Circuit City Short Circuits

As many readers already know, Circuit City has been wiped from the face of the retail planet. Doomed by poor management and an inability to compete in the marketplace any longer.

In 2007 it would seem that Circuit City decided customers only care about price when it comes to consumer electronics, and Circuit City shed their highest paid employees to reduce their costs. Best Buy, believing instead that consumers valued good advice in making their buying decision, quickly snapped up many of those laid off from Circuit City.

On the pricing front, my favorite ‘no wonder they went out of business’ story is this:

  • My step-brother picked up a digital camera in the Circuit City liquidation sale at more than 20% off and he was feeling good until he found out that Wal-Mart’s regular price was $4 cheaper. Circuit City may you rest in peace.

Now let’s examine other reasons why knowledge is profit and then look at some possible innovations that would increase customer satisfaction and profitability.

Consumer electronics are complicated products that need some explanation, and if people don’t feel comfortable that they will be able to successfully operate a piece of electronics when they get it home, then they won’t make the purchase.

One lesser known fact is that 95% of returned electronics are returned not because they are faulty, but because the customer experienced buyer’s remorse or could not figure out how to make the device perform the desired task. Source: Accenture study

My electronics retail experience found that functioning returns are the bain of a retailer’s existence. They take up space, many customers will refuse to purchase them, and there are a lot of other costs hidden in the financials (lost sales, extra staffing, etc.).

How can surviving electronics retailers innovate to improve their chances of surviving?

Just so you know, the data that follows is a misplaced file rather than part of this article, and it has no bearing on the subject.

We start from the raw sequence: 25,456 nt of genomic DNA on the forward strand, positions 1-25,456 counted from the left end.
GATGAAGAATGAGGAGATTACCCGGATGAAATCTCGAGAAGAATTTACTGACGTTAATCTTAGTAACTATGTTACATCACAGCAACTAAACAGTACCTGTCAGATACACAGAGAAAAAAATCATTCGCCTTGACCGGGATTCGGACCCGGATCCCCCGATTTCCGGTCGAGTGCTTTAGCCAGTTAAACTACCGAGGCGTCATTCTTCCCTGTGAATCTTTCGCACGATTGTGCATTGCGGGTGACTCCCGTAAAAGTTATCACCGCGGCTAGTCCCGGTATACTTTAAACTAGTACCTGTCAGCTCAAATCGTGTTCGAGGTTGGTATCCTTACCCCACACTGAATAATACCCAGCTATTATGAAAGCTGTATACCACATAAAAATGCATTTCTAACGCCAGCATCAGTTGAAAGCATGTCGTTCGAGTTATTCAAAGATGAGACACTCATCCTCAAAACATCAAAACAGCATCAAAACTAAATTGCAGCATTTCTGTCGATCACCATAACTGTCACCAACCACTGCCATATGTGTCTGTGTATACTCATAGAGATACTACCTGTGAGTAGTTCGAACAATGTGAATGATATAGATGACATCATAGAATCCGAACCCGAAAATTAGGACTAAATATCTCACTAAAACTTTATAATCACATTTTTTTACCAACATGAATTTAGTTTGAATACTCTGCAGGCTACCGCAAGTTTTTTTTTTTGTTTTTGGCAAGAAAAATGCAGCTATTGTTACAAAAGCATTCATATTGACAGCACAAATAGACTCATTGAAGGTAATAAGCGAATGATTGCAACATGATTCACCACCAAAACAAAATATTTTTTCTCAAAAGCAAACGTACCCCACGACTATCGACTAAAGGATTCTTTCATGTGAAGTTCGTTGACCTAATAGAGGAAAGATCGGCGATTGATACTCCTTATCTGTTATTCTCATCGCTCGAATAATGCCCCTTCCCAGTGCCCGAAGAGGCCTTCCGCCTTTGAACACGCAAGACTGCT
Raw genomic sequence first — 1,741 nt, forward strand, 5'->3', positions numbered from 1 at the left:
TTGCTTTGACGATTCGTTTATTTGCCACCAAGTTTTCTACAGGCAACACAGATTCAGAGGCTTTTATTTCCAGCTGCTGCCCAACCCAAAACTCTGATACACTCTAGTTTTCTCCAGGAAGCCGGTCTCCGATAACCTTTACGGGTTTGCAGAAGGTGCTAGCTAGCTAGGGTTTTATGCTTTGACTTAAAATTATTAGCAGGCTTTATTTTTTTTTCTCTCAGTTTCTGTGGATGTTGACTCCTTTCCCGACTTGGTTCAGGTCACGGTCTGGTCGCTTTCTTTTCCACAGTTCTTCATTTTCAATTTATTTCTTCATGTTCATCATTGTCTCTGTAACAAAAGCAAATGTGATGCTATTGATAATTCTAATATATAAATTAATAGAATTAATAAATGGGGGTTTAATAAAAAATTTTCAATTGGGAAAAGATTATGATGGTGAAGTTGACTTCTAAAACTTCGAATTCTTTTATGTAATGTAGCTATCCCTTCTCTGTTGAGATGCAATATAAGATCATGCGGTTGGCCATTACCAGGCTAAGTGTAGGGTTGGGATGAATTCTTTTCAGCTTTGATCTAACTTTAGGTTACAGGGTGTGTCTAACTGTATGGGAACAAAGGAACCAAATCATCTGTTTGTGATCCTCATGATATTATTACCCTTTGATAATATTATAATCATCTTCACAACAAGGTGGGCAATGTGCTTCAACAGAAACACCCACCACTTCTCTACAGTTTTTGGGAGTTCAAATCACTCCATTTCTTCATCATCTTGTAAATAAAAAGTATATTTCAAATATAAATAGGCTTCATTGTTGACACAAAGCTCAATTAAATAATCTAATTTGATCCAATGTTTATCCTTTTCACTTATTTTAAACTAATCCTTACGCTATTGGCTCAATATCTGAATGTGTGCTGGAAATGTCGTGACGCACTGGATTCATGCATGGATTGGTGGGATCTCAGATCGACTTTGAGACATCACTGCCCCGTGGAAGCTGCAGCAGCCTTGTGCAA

1. By leveraging in-store expertise solutions provided by companies like Experticity, to augment (not replace) in-store staff expertise and give both customers and staff access to product experts that can answer questions the in-store staff can’t.
  2. By creating mobile applications for iPhones, etc. that allow customers to take a picture of a bar code on or near the product (or to enter a product code) and access a wealth of information about the product and possibly an expert on that particular product and its competitors
  3. By distributing mobile devices at the front of the store that give customers without a smartphone access to the same product information
    • Retailers could probably convince a device manufacturer to contribute toward the cost for the positive brand exposure

If electronics retailers take steps such as these then repeat customer visits will be more about accessory and media sales and less about returns.

What do you think?

@innovate

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Braden Kelley

Braden Kelley is a Director of Innovation and Human-Centered Problem-Solving at Oracle, a popular innovation speaker and workshop leader, helps companies build innovation cultures and infrastructures, and plan organizational changes that are more human and less overwhelming. He is the author of Charting Change from Palgrave Macmillan and Stoking Your Innovation Bonfire from John Wiley & Sons. Braden has been advising companies since 1996, while living and working in England, Germany, and the United States. Braden earned his MBA from top-rated London Business School. Follow him on Twitter and Linkedin.

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